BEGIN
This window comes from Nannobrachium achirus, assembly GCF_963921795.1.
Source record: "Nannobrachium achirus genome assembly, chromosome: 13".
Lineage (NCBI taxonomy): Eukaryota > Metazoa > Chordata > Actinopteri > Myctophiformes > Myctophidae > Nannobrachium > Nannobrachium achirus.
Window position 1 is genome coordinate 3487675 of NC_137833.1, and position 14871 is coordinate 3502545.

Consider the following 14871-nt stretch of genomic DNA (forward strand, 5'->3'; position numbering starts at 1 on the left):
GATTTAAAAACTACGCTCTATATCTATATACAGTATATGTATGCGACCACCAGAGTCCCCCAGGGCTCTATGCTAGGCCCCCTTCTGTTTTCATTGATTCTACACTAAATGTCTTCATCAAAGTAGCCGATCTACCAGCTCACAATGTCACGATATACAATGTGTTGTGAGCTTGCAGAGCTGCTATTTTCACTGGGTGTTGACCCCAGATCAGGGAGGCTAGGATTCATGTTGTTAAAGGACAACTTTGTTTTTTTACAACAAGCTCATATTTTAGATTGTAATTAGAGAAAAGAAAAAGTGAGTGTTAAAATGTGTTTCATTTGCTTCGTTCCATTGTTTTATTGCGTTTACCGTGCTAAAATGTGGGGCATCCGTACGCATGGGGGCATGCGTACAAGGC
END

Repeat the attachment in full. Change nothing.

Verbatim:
This window comes from Nannobrachium achirus, assembly GCF_963921795.1.
Source record: "Nannobrachium achirus genome assembly, chromosome: 13".
Lineage (NCBI taxonomy): Eukaryota > Metazoa > Chordata > Actinopteri > Myctophiformes > Myctophidae > Nannobrachium > Nannobrachium achirus.
Window position 1 is genome coordinate 3487675 of NC_137833.1, and position 14871 is coordinate 3502545.

Consider the following 14871-nt stretch of genomic DNA (forward strand, 5'->3'; position numbering starts at 1 on the left):
GATTTAAAAACTACGCTCTATATCTATATACAGTATATGTATGCGACCACCAGAGTCCCCCAGGGCTCTATGCTAGGCCCCCTTCTGTTTTCATTGATTCTACACTAAATGTCTTCATCAAAGTAGCCGATCTACCAGCTCACAATGTCACGATATACAATGTGTTGTGAGCTTGCAGAGCTGCTATTTTCACTGGGTGTTGACCCCAGATCAGGGAGGCTAGGATTCATGTTGTTAAAGGACAACTTTGTTTTTTTACAACAAGCTCATATTTTAGATTGTAATTAGAGAAAAGAAAAAGTGAGTGTTAAAATGTGTTTCATTTGCTTCGTTCCATTGTTTTATTGCGTTTACCGTGCTAAAATGTGGGGCATCCGTACGCATGGGGGCATGCGTACAAGGC